Finally, all of Murphy’s hard work paid off at the beginning of this year when he was brought in to 205 Live, where after just one match, he immediately made an impact. With a new look, incredible physique and an impressive arsenal of moves, it was clear Murphy had a wealth of potential. Throughout the year, Murphy would put on a stream of standout matches, culminating with him winning the Cruiserweight Championship in his home country at Super Showdown. If any 205 Live roster member has the chance to move up to main roster and be a huge star, The Juggernaught is that man.
And of course, we cannot forget about Mustafa Ali. The Light of 205 Live is an amazing performer that is willing to utterly destroy himself on a weekly basis for the sake of a good match. What’s more, he’s also putting out some of the most unique and captivating promos you will see in WWE today. All of Ali’s hard work was rewarded with a championship match at WrestleMania, and a damn good bout at Survivor Series as well.
205 Live has clawed its way back from definite termination in 2018. It is a platform for talents to prove just how good they are, and thankfully, more and more fans are slowly coming around to watching on a weekly basis.
7. NXT UK
WWE has a show filled with talent from the UK and Commonwealth countries, filmed in UK venues, and with some of the most gorgeous championships we’ve seen in the company for years – that right there is a sign of how crazy the world of pro wrestling is right now.
This year we finally got the weekly programming we all expected we would be getting in 2017 when NXT UK was created following on from another two day UK Championship Tournament special. The show exhibits the variety of talent that the UK scene has to offer, delivering at least one great match with every episode.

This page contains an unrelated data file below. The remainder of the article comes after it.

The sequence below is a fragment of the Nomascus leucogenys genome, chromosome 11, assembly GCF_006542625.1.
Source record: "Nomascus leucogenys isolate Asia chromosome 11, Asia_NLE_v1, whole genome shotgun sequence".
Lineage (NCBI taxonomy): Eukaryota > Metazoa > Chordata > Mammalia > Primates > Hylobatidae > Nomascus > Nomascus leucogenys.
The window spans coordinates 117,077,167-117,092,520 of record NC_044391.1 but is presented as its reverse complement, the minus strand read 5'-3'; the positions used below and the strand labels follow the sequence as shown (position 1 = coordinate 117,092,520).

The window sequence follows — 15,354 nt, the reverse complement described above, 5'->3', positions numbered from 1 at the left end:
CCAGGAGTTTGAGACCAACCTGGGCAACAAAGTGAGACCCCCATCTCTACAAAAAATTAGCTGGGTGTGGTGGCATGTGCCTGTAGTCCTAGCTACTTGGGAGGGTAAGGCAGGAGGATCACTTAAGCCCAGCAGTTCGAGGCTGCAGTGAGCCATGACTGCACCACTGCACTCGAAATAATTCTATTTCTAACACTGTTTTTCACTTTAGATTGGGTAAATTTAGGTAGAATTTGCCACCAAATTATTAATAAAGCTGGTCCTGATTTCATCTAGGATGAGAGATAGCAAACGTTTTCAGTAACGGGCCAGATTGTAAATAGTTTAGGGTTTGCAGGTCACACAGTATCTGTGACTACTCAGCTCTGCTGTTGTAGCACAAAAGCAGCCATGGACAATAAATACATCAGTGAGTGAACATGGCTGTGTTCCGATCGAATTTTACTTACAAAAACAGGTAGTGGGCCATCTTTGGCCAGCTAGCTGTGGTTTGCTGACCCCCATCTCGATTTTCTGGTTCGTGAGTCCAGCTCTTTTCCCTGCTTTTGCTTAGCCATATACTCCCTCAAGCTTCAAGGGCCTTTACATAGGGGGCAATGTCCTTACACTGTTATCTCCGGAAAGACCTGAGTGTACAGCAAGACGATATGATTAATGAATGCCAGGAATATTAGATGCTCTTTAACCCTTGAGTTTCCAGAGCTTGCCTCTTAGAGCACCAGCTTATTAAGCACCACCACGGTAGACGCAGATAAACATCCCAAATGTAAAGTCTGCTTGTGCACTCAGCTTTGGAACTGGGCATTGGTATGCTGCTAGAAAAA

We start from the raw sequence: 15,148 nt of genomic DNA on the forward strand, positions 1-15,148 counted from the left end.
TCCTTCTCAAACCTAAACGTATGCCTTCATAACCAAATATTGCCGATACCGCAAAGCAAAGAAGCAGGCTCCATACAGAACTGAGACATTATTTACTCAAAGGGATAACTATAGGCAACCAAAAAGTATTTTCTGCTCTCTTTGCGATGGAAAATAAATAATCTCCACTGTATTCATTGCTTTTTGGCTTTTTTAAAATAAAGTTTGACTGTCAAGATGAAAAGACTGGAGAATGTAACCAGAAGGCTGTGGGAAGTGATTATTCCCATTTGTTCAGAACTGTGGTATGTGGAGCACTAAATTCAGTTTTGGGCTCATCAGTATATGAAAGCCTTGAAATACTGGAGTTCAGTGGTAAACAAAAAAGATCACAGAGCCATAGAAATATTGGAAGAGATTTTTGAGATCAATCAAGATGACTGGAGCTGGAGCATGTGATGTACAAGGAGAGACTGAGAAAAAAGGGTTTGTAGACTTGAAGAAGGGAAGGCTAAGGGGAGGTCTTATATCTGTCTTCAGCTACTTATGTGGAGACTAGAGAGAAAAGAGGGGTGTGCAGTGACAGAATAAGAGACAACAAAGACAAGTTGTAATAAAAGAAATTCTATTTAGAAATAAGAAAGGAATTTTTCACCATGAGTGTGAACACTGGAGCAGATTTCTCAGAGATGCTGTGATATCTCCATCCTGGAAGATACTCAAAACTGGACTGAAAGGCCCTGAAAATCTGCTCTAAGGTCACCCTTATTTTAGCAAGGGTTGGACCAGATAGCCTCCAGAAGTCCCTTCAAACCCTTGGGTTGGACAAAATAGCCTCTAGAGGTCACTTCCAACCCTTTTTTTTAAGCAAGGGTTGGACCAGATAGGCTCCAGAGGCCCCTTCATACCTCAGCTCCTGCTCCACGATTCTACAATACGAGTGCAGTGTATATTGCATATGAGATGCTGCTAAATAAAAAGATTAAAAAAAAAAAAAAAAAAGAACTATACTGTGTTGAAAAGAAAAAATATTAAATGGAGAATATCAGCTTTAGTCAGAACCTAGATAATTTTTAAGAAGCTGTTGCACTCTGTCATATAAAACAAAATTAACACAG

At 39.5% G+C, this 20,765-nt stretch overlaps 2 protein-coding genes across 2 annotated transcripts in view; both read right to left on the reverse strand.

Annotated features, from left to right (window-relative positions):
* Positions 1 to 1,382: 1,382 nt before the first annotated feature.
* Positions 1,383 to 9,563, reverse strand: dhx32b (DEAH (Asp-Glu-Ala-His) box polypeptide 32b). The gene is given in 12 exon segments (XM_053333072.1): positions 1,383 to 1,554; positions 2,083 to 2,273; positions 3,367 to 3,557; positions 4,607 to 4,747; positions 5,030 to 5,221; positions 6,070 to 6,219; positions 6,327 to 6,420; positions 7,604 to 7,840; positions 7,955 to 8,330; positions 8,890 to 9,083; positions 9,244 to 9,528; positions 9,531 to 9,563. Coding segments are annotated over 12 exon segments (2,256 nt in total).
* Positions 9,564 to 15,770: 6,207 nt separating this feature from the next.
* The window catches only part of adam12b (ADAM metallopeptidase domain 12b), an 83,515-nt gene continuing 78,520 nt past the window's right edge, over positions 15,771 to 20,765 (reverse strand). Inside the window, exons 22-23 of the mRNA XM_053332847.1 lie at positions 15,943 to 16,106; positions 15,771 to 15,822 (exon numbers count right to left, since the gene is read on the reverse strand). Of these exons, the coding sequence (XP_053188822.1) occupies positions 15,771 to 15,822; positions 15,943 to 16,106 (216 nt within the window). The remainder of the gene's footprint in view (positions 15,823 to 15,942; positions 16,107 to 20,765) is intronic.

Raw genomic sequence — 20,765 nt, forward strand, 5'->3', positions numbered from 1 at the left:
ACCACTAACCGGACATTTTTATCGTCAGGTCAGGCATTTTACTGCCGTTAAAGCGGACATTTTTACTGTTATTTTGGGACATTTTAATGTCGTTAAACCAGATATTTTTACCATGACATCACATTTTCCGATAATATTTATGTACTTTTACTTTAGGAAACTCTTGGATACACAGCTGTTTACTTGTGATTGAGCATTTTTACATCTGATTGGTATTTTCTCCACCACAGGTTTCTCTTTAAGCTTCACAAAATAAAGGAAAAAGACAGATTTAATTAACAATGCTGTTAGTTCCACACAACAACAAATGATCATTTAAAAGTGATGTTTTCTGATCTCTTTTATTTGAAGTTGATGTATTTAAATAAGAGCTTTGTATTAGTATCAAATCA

From a viewing perspective, NXT UK has been consistently entertaining since it started. From a talent perspective, it has given a whole roster of people employment with the biggest sports entertainment company in the world, which also allows them to work other select independent shows. As a fan of UK independent wrestling, it has been wonderful to see so many people I’ve seen live many times all finding success and achieving dreams simultaneously.
Plus, Pete Dunne got to be in a War Games match – how fucking cool is that?
6. The Announcement of G1 Supercard
When an arena show sells out in less than a day, you know you’re in for something special.
For the first time in over fifty years, Madison Square Garden will host a non-WWE wrestling event, which marks a major step forward in the globalisation and popularity of New Japan Pro Wrestling. Teaming with Ring of Honor, the two companies will put on one of the biggest highlights of WrestleMania weekend inside the world’s most famous arena.